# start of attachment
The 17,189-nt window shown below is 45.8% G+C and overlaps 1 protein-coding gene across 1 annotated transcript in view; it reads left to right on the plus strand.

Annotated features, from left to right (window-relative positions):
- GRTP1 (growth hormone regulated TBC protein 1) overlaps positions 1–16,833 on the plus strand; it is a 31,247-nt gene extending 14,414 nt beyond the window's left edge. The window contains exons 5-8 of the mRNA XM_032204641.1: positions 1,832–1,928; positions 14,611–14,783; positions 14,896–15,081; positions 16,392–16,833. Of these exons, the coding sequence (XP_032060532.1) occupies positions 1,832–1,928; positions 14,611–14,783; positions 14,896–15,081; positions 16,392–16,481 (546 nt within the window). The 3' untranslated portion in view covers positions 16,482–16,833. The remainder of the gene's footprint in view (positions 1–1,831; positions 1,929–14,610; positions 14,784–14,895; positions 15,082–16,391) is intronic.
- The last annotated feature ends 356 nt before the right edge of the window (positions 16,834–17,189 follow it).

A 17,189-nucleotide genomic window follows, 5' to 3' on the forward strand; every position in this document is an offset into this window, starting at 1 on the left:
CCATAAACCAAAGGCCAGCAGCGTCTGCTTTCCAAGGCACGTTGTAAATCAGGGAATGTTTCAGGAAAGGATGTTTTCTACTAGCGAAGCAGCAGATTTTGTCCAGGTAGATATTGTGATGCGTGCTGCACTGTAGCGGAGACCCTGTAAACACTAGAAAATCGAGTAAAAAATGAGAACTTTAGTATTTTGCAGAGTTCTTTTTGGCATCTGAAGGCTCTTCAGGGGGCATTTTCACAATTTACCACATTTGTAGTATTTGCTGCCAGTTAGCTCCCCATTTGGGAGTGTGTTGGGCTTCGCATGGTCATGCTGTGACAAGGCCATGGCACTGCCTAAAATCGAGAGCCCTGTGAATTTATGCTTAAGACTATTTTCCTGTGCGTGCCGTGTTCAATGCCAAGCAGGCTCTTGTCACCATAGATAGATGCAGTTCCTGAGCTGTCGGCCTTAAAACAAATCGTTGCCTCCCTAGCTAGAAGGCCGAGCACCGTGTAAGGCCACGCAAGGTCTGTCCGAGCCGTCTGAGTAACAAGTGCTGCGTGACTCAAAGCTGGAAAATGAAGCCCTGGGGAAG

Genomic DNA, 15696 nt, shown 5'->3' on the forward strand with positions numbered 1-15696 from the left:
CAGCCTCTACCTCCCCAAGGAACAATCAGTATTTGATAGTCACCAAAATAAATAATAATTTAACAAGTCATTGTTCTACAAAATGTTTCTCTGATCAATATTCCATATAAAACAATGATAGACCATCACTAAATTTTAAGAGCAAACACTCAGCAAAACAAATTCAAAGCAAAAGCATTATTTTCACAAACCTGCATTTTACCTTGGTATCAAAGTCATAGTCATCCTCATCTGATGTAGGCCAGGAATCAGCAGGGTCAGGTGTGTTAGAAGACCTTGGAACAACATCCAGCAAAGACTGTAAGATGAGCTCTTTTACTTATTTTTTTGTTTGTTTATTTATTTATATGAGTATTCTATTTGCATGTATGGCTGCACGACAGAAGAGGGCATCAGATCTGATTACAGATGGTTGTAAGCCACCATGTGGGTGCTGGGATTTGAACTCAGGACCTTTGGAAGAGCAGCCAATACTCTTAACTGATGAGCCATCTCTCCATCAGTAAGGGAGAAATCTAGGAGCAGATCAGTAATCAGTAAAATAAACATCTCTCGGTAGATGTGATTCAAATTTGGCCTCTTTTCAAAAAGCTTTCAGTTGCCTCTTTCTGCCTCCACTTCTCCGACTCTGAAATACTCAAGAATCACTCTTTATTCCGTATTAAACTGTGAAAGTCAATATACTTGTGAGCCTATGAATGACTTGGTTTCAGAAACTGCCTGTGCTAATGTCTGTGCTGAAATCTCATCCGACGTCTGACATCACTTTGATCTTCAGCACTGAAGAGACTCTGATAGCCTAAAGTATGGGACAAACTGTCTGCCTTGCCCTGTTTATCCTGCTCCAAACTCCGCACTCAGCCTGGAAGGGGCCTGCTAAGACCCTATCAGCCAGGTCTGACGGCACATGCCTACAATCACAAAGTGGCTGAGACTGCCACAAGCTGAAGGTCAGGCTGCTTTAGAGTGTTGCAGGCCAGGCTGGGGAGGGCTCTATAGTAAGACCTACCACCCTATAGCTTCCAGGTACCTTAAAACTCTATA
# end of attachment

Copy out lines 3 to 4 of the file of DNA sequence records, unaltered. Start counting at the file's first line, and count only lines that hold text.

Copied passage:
- GRTP1 (growth hormone regulated TBC protein 1) overlaps positions 1–16,833 on the plus strand; it is a 31,247-nt gene extending 14,414 nt beyond the window's left edge. The window contains exons 5-8 of the mRNA XM_032204641.1: positions 1,832–1,928; positions 14,611–14,783; positions 14,896–15,081; positions 16,392–16,833. Of these exons, the coding sequence (XP_032060532.1) occupies positions 1,832–1,928; positions 14,611–14,783; positions 14,896–15,081; positions 16,392–16,481 (546 nt within the window). The 3' untranslated portion in view covers positions 16,482–16,833. The remainder of the gene's footprint in view (positions 1–1,831; positions 1,929–14,610; positions 14,784–14,895; positions 15,082–16,391) is intronic.
- The last annotated feature ends 356 nt before the right edge of the window (positions 16,834–17,189 follow it).